So what happened to all the women I started out with? I don't know, but based on the amount of sexism, comments, and misogyny I've experienced on my way up, I can only guess they weren't given enough chances and opportunities and/or were just tired of the constant battles. 

In other words, we need to foster the idea of more women in this industry at an earlier stage. While it's great that Oscar winners and other big time names are advocating for parity on set, if you're only thinking about parity by the time you're working on a big budget movie, there may not be a pool of qualified women to pull from that can work at that level. However, if you fight for equality on those shitty shows, the movie of the weeks, the low budget commercials, those short form webisodes, and bring them up with you on to the network TV shows, the mid-tier movies, those big brand commercials, there will be a wonderfully diverse pool of Oscar caliber crew to pull from. If we wait to accept women only when they've made it to a certain level, it's already too late.

A second comment on my previous post on this topic states:

Phillip Jackson said...

I feel ya, to me the fix isn't the current white boss hiring "diversity" but actually put people who would naturally hire those folks to begin with. Power doesn't like to give up power. Hire a cis white male gaffer, he's going to hire cis white males. But I find that step is much harder to force since those Hollywood execs aren't really down to not be in that hiring power.

While I don't necessarily disagree with him, I do have mixed feelings about this, especially the "Hire a cis white male gaffer, he's going to hire cis white males" part. This is where I'm going to have to be that person and say "not all men". I honestly wouldn't be in the position I am today if it wasn't for a cis white male gaffer that gave me my start. Literally almost no one would hire me except for dead-end production companies and "passion projects" off of Craigslist. It was a string of extraordinary circumstances that led to me meeting him and he took me under his wing, brought me on some big jobs, and introduced me to other higher ups with a more than generous recommendation of my abilities. He was an older gaffer on his way out, and he told me he was doing this because he thought about what kind of legacy he was leaving behind in this business and decided he wanted to promote changes for the better. And while I can't vouch for what his hiring practices were in the several decades before I met him, he gave be a healthy foundation to build my career on before he retired. 

I guess what I'm saying is that the "trick" isn't to not hire white cis male Gaffers (or any other department head), but to hire people who hire diverse crews on their own. Productions need to look at their track records before handing over a deal memo for them to sign. Has the DP spoken out on the subject before? Have they signed a parity pledge? Who do they usually hire? DPs who are committed to diversity are more likely to hire Gaffers, ACs, and Key Grips who share that same view. So while we're fostering women from the ground up, we also have to remember that change comes from the top down. As Phillip said, we need to "actually put people who would naturally hire those people [in meaningful positions] to begin with."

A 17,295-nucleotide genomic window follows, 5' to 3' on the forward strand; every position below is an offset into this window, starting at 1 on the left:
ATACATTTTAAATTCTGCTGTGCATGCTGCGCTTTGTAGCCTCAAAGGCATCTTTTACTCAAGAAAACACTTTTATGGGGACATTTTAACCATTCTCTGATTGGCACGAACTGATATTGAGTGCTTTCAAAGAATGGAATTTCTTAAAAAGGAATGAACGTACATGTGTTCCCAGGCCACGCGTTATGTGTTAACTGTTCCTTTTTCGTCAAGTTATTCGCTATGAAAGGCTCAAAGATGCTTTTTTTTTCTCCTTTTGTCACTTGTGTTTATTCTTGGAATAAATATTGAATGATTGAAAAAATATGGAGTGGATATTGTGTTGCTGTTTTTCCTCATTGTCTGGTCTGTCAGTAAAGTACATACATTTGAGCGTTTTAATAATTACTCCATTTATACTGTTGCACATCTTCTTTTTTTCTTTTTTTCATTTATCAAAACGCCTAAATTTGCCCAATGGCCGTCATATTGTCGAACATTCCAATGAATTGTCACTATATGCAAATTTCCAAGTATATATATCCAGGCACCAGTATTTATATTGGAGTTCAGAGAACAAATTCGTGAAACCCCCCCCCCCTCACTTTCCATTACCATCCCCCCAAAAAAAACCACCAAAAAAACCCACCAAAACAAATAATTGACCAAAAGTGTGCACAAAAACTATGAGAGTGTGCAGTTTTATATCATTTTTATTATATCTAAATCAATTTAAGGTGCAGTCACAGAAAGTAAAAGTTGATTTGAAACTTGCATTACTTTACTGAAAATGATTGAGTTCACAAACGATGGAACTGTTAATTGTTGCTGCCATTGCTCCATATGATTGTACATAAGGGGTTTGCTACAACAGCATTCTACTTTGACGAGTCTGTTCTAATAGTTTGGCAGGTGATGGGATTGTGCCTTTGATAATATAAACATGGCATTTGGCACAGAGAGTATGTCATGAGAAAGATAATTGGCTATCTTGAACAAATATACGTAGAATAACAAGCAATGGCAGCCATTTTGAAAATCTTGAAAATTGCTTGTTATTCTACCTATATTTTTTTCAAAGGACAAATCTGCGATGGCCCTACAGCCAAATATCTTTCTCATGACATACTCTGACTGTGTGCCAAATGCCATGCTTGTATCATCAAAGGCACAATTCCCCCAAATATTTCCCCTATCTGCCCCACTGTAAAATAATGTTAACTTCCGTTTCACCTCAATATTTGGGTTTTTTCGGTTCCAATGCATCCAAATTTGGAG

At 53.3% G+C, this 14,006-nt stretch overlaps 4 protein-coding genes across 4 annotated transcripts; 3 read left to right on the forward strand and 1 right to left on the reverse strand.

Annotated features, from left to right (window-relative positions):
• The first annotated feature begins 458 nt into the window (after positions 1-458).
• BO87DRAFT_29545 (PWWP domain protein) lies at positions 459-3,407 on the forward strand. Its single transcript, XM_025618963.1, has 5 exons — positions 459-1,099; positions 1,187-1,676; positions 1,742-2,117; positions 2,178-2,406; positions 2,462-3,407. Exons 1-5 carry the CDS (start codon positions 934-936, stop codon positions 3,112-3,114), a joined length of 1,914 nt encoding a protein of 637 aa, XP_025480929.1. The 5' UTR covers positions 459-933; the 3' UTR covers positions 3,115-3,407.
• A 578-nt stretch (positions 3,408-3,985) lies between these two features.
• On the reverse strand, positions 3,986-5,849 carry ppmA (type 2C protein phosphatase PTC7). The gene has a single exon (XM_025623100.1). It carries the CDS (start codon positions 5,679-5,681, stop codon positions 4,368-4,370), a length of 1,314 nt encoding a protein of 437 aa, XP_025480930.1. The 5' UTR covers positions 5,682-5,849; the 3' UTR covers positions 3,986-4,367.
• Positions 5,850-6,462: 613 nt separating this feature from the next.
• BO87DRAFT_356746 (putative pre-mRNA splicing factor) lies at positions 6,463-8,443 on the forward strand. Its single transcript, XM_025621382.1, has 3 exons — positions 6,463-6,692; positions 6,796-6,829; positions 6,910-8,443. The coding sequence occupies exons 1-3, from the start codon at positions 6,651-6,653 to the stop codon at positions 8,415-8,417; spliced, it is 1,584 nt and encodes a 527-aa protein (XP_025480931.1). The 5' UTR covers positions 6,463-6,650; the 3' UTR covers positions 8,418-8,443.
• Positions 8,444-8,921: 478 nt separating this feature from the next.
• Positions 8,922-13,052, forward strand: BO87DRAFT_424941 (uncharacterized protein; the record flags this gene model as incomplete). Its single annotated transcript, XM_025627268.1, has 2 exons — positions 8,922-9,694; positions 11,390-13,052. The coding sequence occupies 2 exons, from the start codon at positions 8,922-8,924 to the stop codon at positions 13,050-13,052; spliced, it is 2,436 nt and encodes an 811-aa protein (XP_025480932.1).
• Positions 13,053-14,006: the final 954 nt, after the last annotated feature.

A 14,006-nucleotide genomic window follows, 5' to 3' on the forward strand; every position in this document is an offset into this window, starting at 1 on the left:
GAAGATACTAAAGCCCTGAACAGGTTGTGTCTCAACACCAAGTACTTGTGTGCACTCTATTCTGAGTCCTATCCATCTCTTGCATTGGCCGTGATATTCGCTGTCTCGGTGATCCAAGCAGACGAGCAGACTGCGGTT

The last thing I'll touch upon (for now) on the topic of diversity placement is to think about who you're giving those "opportunities" to and realize they are real people who may not exactly be thrilled to be hired based on a quota. Am I grateful to be considered for a job I probably wouldn't have been called for under any other circumstances? Sure. Am I thrilled that the circumstance is solely because I don't have a penis? No. 

I, and I assume most of us, would prefer to be hired on our merit. Hire me because I'm a badass tech, not because you have to fill a quota. Hire me because you want to be a part of positive change, not because someone is making you. Hire me because you believe having a diverse crew will make you a better boss, a better human being, and give you a more well-rounded crew, which in turn will give you a better show, a better product, which, in the end, means you gain more power instead of losing it. Hire us so we can show you what we're capable of.




Happy Women's Month, everybody!


1 comment :

Michael Taylor said...

I've said it before (ad nauseam, actually) and will say it again: ours is a tribal business, which makes it particularly difficult for outsiders - whoever they are - to break in and move up. Those in a position to hire - gaffers, key grips, and their BBs - tend to use the same crew from job to job, for lots of reasons. Bringing a new person onto your crew - someone you haven't worked with and don't know - can be risky. That person might turn out to be a fuck-up or a loudmouth who makes your crew look bad. On the jobs I did, we usually had just enough people to do the work -- there was no room for anyone sloppy, lazy, or who for whatever reason couldn't get along with the rest of my crew or the other crews on set.

Every now and then a bigger job would come along, and when I couldn't fill the additional crew slots with juicers I knew, I'd hire new people. I'd ask around, then hire people recommended by those I trusted. Sometimes it worked out and sometimes it didn't. Whenever I worked a freebie (and I did more than I care to admit), I made a point of hiring whoever agreed to work those gigs with me on paying jobs later, including female and minority juicers.

The one thing I really hated was being told by a producer that I had to hire someone I didn't know, for whatever reason. As gaffer or BB, I needed a crew I could trust to do the job right -- someone I didn't have to check up on -- and that kind of trust only comes with time and experience. This only happened to me twice: once it worked out, the other time it didn't.

When I started back in the late 70's, I didn't see many women or minorities working grip/electric or camera on set, but by the time retired, there were many more in all three departments, and that's a good thing. Progress is being made, one hard step at a time. Is it too slow? Sure - such social/cultural progress rarely happens fast enough, but it's happening ... and something tells me it's going to happen a lot faster now than in the past.